Public Libraries Briefcase
A publication of the BRASS Business Reference in Public Libraries Committee
A Few Social Networking Tools Not to Miss for Business Information:
Social Networking for Business Librarians
By David Davisson and Marilyn Hart
with contributions by
Stephanie L. Maatta
School of Library and Information Science
University of South Florida
"a very brief overview of some of the social networking resources with specific application for business reference, using delicious for example, to find high quality resources."
INTRO: Some questions stump even the savviest business reference librarians. Here are a few free social networking resources to help answer those questions. The key distinction between online social networks and traditional reference tools is that people are your resource. Each of the following recommended sites organizes online social networks in different ways, but they all rely on connecting people and creating pools of information. Most online social network sites require you to create a user profile before participating, though not before searching. Searching keywords, tags (user-generated metadata), and categories created from controlled vocabularies allows you to generate lists and locate others with shared interests. Many (but not all) sites also include a "feed" and user update function. The feed allows you to read the user updates. Twitter users know these brief posts as tweets, while Facebook users know them as status updates. These brief posts range from banal updates to valuable links and helpful resources. Feeds are also a way to ask questions of many people at once, and to scan your network to see who has a question you can answer. Other sites make broadcasting to many people at once a little more difficult, but still provide powerful search and list-making functions. Not all of these tools work for everyone, but there are a few here that will make you a better reference librarian.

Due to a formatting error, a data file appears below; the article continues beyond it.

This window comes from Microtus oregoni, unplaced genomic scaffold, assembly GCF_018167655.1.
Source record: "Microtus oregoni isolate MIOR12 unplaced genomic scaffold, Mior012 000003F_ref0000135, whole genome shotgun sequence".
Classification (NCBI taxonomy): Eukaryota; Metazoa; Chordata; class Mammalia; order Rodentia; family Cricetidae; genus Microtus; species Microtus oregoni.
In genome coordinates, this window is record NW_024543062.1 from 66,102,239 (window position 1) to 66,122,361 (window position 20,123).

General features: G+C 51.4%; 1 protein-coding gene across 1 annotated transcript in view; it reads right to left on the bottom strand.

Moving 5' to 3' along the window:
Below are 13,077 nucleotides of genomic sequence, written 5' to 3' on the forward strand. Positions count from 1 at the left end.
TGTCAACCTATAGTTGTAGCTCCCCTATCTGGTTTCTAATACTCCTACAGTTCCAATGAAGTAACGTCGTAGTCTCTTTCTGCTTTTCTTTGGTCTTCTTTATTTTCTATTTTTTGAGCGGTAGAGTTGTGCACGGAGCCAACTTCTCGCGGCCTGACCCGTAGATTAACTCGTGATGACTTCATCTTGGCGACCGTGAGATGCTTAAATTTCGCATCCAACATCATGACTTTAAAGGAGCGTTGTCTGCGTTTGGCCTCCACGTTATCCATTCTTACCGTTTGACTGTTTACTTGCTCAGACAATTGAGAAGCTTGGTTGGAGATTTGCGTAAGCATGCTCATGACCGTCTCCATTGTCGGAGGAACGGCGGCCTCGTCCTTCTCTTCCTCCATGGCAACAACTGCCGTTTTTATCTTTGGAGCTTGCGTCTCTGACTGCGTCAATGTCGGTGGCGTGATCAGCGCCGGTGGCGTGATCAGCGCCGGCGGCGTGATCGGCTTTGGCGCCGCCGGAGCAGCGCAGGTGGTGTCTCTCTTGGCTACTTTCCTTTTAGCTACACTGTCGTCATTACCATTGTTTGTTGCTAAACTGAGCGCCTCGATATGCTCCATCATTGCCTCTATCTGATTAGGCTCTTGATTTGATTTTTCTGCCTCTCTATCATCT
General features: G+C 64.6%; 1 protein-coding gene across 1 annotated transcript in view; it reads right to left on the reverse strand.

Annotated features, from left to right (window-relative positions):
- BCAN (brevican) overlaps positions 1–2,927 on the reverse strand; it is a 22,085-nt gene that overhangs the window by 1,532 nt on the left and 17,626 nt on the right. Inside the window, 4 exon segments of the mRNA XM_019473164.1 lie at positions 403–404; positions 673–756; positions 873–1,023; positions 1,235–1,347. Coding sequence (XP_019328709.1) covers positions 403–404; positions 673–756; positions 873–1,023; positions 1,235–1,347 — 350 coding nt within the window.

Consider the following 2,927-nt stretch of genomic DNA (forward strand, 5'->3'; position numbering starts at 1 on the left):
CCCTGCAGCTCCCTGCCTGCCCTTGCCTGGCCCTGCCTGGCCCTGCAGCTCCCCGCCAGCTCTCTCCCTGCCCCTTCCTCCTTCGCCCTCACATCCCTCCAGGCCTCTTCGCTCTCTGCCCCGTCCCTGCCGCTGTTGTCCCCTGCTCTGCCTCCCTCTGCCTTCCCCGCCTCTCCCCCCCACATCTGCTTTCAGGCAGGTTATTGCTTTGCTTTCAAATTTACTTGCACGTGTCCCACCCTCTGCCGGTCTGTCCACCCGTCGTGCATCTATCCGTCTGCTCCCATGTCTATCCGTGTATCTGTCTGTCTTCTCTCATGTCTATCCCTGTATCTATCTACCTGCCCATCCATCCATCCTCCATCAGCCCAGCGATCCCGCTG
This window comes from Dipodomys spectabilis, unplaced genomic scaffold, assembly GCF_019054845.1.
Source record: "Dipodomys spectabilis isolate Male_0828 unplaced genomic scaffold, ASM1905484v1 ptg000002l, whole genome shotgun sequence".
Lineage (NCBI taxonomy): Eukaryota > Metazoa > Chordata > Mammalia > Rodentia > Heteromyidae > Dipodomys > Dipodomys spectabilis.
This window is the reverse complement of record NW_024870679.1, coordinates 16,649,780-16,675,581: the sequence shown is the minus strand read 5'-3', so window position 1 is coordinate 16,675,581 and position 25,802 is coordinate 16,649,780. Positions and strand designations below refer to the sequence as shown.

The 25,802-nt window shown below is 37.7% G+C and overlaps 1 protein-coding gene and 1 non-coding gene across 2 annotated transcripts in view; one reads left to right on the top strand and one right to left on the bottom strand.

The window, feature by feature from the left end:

1. Delicious (http://delicious.com) - Delicious is a social bookmarking site that allows people to share, organize, search, and manage their bookmarks. It also includes a strong search feature. The Firefox and Internet Explorer web browsers have Delicious add-ons which simplifies adding bookmarks, and searching tags and keywords. Delicious allows users to add unique metadata to saved links, so you can group links according to your needs. But, don't forget to add descriptive links to help other people searching for similar information. Librarian Marcy Carrel at the University of South Florida - St Petersburg keeps a well-done Delicious page for business reference bookmarks under the name marcylibrarian http://delicious.com/marcylibrarian.
2. Twitter (http://twitter.com) - The strength of Twitter comes from finding or creating a group with shared interests and exchanging links, questions, and answers. Twitter is a rapidly evolving tool and may take some time to learn how it best works for you. Once you have assembled your community use them as a resource to ask questions. Twitter only allows posts of 140 characters, which is why it is sometimes called a micro-blogging service. A whole constellation of services have popped up to help you mine Twitter for information. To become a Twitter power-user teach yourself about services like TweetDeck, Twhirl, and Monitter. Search keywords "business" and "librarian," or "business" and "reference" at the Twitter site to see what types of information you can find.